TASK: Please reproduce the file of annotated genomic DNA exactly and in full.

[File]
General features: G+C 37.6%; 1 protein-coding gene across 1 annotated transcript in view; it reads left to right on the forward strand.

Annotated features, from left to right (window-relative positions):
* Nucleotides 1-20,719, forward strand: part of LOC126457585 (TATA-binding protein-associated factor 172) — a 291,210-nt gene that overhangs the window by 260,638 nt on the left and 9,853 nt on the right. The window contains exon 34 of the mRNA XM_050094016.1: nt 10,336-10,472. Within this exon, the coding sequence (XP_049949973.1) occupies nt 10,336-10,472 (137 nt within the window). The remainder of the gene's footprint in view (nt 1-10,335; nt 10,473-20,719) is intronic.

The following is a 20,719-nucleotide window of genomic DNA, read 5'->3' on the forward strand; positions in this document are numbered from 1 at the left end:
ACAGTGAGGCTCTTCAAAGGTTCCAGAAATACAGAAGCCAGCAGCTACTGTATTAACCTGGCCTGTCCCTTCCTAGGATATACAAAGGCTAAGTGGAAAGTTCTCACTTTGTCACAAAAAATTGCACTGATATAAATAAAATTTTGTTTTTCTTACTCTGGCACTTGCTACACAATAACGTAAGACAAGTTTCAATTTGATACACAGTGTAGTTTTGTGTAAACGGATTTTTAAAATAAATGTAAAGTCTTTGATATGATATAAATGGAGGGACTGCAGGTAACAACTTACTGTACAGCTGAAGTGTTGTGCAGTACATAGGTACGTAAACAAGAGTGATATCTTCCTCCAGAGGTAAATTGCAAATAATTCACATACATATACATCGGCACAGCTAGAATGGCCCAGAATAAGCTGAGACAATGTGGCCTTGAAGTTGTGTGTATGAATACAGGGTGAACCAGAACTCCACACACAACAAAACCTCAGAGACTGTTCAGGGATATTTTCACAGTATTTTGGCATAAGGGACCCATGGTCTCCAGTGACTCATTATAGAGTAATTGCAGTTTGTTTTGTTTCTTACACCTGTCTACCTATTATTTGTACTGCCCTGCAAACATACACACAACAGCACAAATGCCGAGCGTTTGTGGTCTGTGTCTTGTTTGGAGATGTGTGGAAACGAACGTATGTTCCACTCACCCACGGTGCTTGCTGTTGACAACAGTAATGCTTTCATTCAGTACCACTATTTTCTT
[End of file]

General features: G+C 37.6%; 1 protein-coding gene across 1 annotated transcript in view; it reads left to right on the forward strand.

Annotated features, from left to right (window-relative positions):
* Nucleotides 1-20,719, forward strand: part of LOC126457585 (TATA-binding protein-associated factor 172) — a 291,210-nt gene that overhangs the window by 260,638 nt on the left and 9,853 nt on the right. The window contains exon 34 of the mRNA XM_050094016.1: nt 10,336-10,472. Within this exon, the coding sequence (XP_049949973.1) occupies nt 10,336-10,472 (137 nt within the window). The remainder of the gene's footprint in view (nt 1-10,335; nt 10,473-20,719) is intronic.

The following is a 20,719-nucleotide window of genomic DNA, read 5'->3' on the forward strand; positions in this document are numbered from 1 at the left end:
ACAGTGAGGCTCTTCAAAGGTTCCAGAAATACAGAAGCCAGCAGCTACTGTATTAACCTGGCCTGTCCCTTCCTAGGATATACAAAGGCTAAGTGGAAAGTTCTCACTTTGTCACAAAAAATTGCACTGATATAAATAAAATTTTGTTTTTCTTACTCTGGCACTTGCTACACAATAACGTAAGACAAGTTTCAATTTGATACACAGTGTAGTTTTGTGTAAACGGATTTTTAAAATAAATGTAAAGTCTTTGATATGATATAAATGGAGGGACTGCAGGTAACAACTTACTGTACAGCTGAAGTGTTGTGCAGTACATAGGTACGTAAACAAGAGTGATATCTTCCTCCAGAGGTAAATTGCAAATAATTCACATACATATACATCGGCACAGCTAGAATGGCCCAGAATAAGCTGAGACAATGTGGCCTTGAAGTTGTGTGTATGAATACAGGGTGAACCAGAACTCCACACACAACAAAACCTCAGAGACTGTTCAGGGATATTTTCACAGTATTTTGGCATAAGGGACCCATGGTCTCCAGTGACTCATTATAGAGTAATTGCAGTTTGTTTTGTTTCTTACACCTGTCTACCTATTATTTGTACTGCCCTGCAAACATACACACAACAGCACAAATGCCGAGCGTTTGTGGTCTGTGTCTTGTTTGGAGATGTGTGGAAACGAACGTATGTTCCACTCACCCACGGTGCTTGCTGTTGACAACAGTAATGCTTTCATTCAGTACCACTATTTTCTT